References Top

1.Beer E. Periostitis of symphysis and descending rami of pubis following suprapubic operations. Int J Med Surg 1924;37:224-5.  Back to cited text no. 1
2.Harris NH, Murray RO. Lesions of the symphysis in athletes. Br Med J 1974;4:211-4.  Back to cited text no. 2
3.Koch RA, Jackson DW. Pubic symphysitis in runners. A report of two cases. Am J Sports Med 1981;9:62-3.  Back to cited text no. 3
4.Gonik B, Stringer CA. Postpartum osteitis pubis. South Med J 1985;78:213-4.  Back to cited text no. 4
5.Kavroudakis E, Karampinas PK, Evangelopoulos DS, Vlamis J. Treatment of osteitis pubis in non-athlete female patients. Open Orthop J 2011;5:331-4.  Back to cited text no. 5
6.Coventry MB, Mitchell WC. Osteitis pubis: Observations based on a study of 45 patients. JAMA 1961;178:898-905.  Back to cited text no. 6
7.Bali K, Kumar V, Patel S, Mootha AK. Tuberculosis of symphysis pubis in a 17 year old male: A rare case presentation and review of literature. J Orthop Surg Res 2010;5:63.  Back to cited text no. 7
8.Batt ME, McShane JM, Dillingham MF. Osteitis pubis in collegiate football players. Med Sci Sports Exerc 1995;27:629-33.  Back to cited text no. 8
9.Mandelbaum B, Mora SA. Osteitis pubis. Oper Tech Sports Med 2005;13:62-7.  Back to cited text no. 9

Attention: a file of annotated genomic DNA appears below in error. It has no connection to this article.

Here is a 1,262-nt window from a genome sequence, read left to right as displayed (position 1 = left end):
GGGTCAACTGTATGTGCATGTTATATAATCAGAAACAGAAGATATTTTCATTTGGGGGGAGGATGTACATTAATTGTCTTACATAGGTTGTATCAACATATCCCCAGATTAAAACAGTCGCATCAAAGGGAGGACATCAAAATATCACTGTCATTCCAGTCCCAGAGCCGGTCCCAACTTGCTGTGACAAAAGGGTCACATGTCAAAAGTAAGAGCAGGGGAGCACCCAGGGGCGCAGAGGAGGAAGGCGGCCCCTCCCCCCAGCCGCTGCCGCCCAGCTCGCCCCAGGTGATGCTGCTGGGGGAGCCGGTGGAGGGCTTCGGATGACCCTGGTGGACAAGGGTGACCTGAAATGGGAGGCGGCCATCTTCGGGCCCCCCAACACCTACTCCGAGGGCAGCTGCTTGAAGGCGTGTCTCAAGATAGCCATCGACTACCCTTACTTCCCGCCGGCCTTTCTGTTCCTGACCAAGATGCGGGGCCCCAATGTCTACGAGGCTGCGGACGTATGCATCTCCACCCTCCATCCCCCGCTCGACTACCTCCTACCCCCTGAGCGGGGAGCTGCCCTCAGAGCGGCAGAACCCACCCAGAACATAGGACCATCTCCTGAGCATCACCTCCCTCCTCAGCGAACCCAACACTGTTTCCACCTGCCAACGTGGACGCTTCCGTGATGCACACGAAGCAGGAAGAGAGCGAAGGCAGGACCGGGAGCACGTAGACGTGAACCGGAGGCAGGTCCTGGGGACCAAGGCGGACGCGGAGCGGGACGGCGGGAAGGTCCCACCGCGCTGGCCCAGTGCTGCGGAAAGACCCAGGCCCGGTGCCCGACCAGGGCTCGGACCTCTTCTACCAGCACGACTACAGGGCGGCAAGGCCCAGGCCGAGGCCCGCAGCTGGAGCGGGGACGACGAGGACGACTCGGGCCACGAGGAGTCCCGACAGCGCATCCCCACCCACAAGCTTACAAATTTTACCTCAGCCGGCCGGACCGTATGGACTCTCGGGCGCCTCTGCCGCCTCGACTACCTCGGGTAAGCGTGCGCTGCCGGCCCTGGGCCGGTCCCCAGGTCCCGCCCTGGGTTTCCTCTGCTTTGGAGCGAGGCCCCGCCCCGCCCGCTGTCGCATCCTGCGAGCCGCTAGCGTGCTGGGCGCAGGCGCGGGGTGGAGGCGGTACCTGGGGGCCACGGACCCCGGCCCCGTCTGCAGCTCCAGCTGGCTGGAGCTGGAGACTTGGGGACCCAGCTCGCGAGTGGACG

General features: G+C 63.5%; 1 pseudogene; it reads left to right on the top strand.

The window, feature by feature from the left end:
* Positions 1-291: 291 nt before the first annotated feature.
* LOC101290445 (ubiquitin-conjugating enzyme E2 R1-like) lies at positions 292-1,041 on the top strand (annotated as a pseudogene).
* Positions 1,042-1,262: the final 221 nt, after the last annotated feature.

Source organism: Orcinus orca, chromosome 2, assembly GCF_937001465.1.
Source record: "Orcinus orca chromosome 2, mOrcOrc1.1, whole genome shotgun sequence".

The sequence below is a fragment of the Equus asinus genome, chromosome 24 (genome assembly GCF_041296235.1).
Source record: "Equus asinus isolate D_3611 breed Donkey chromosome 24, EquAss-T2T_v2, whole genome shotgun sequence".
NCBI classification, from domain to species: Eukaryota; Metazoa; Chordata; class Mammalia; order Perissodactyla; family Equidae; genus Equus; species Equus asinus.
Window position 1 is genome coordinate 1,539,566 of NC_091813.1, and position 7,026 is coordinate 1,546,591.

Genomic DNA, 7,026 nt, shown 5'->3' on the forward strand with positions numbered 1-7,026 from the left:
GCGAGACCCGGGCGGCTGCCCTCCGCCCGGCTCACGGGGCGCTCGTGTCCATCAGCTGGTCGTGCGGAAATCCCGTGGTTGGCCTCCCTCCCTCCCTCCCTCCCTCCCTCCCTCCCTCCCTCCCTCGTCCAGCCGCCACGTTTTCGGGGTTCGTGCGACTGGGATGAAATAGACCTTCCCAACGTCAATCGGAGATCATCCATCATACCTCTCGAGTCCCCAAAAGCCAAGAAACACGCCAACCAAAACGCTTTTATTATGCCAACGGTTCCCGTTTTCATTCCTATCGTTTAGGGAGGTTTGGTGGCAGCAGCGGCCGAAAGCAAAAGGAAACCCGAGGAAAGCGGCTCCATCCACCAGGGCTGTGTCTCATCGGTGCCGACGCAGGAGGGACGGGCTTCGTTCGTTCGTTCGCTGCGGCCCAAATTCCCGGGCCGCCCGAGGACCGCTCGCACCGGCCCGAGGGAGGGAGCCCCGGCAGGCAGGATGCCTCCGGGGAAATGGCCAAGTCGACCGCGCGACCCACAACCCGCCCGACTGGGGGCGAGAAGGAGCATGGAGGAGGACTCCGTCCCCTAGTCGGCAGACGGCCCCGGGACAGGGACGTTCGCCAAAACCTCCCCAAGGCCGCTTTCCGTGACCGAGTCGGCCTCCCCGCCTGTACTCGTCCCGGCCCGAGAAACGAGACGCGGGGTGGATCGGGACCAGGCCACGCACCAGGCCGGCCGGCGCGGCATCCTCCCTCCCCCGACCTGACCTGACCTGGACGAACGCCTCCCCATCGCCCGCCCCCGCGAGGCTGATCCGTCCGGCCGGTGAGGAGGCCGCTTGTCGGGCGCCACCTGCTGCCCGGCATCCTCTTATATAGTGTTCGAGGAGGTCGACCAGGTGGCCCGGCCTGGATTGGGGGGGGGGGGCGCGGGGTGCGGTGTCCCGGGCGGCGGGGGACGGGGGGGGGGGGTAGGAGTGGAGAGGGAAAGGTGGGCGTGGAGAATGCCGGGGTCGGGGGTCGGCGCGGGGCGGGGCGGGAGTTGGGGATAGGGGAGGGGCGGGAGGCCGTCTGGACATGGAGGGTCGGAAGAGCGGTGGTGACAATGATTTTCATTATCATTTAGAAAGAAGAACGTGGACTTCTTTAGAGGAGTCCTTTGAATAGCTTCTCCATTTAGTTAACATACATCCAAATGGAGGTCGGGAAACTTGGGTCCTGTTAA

10.Baki E, Cüneyt T, Ediz A. A rare clinical condition after pelvic surgery: Osteitis pubis. Anatol J Clin Investig 2009;3:259-61.  Back to cited text no. 10
11.Lentz SS. Osteitis pubis: A review. Obstet Gynecol Surv 1995;50:310-5.  Back to cited text no. 11
12.Scott DL, Eastmond CJ, Wright V. A comparative radiological study of the pubic symphysis in rheumatic disorders. Ann Rheum Dis 1979;38:529-34.  Back to cited text no. 12
13.Andrews SK, Carek PJ. Osteitis pubis: A diagnosis for the family physician. J Am Board Fam Pract 1998;11:291-5.  Back to cited text no. 13
14.Morelli V, Smith V. Groin injuries in athletes. Am Fam Physician 2001;64:1405-14.  Back to cited text no. 14
15.Love C, Din AS, Tomas MB, Kalapparambath TP, Palestro CJ. Radionuclide bone imaging: An illustrative review. Radiographics 2003;23:341-58.  Back to cited text no. 15
16.Roach PJ, Schembri GP, Ho Shon IA, Bailey EA, Bailey DL. SPECT/CT imaging using a spiral CT scanner for anatomical localization: Impact on diagnostic accuracy and reporter confidence in clinical practice. Nucl Med Commun 2006;27:977-87.  Back to cited text no. 16
17.Horger M, Bares R. The role of single-photon emission computed tomography/computed tomography (CT) in benign and malignant bone disease. Semin Nucl Med 2006;36:286-94.  Back to cited text no. 17


  [Figure 1], [Figure 2], [Figure 3]